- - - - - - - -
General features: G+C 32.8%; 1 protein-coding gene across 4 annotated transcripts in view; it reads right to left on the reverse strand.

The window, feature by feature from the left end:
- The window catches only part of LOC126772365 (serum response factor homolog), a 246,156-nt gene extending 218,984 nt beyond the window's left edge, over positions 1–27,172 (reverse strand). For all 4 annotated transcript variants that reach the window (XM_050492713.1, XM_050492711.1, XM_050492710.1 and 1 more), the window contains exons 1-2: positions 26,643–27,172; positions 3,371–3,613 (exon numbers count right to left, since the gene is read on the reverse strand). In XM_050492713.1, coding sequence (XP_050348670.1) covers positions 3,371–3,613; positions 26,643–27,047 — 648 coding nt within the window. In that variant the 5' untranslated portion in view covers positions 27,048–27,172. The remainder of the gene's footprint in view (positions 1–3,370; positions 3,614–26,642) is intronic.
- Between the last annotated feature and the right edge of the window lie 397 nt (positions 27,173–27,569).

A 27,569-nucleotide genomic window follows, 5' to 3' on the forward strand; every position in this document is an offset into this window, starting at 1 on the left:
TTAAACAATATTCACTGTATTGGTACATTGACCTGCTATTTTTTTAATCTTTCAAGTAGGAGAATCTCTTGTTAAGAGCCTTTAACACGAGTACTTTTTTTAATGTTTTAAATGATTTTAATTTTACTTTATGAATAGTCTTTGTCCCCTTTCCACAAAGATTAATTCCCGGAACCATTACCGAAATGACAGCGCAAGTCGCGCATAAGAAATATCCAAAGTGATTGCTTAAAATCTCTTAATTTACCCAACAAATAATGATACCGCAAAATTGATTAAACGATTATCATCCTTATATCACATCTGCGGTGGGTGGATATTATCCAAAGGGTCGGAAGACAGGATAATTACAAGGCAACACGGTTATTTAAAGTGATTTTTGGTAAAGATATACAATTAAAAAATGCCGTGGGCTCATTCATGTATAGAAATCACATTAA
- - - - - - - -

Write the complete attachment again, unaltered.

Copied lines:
General features: G+C 32.8%; 1 protein-coding gene across 4 annotated transcripts in view; it reads right to left on the reverse strand.

The window, feature by feature from the left end:
- The window catches only part of LOC126772365 (serum response factor homolog), a 246,156-nt gene extending 218,984 nt beyond the window's left edge, over positions 1–27,172 (reverse strand). For all 4 annotated transcript variants that reach the window (XM_050492713.1, XM_050492711.1, XM_050492710.1 and 1 more), the window contains exons 1-2: positions 26,643–27,172; positions 3,371–3,613 (exon numbers count right to left, since the gene is read on the reverse strand). In XM_050492713.1, coding sequence (XP_050348670.1) covers positions 3,371–3,613; positions 26,643–27,047 — 648 coding nt within the window. In that variant the 5' untranslated portion in view covers positions 27,048–27,172. The remainder of the gene's footprint in view (positions 1–3,370; positions 3,614–26,642) is intronic.
- Between the last annotated feature and the right edge of the window lie 397 nt (positions 27,173–27,569).

A 27,569-nucleotide genomic window follows, 5' to 3' on the forward strand; every position in this document is an offset into this window, starting at 1 on the left:
TTAAACAATATTCACTGTATTGGTACATTGACCTGCTATTTTTTTAATCTTTCAAGTAGGAGAATCTCTTGTTAAGAGCCTTTAACACGAGTACTTTTTTTAATGTTTTAAATGATTTTAATTTTACTTTATGAATAGTCTTTGTCCCCTTTCCACAAAGATTAATTCCCGGAACCATTACCGAAATGACAGCGCAAGTCGCGCATAAGAAATATCCAAAGTGATTGCTTAAAATCTCTTAATTTACCCAACAAATAATGATACCGCAAAATTGATTAAACGATTATCATCCTTATATCACATCTGCGGTGGGTGGATATTATCCAAAGGGTCGGAAGACAGGATAATTACAAGGCAACACGGTTATTTAAAGTGATTTTTGGTAAAGATATACAATTAAAAAATGCCGTGGGCTCATTCATGTATAGAAATCACATTAA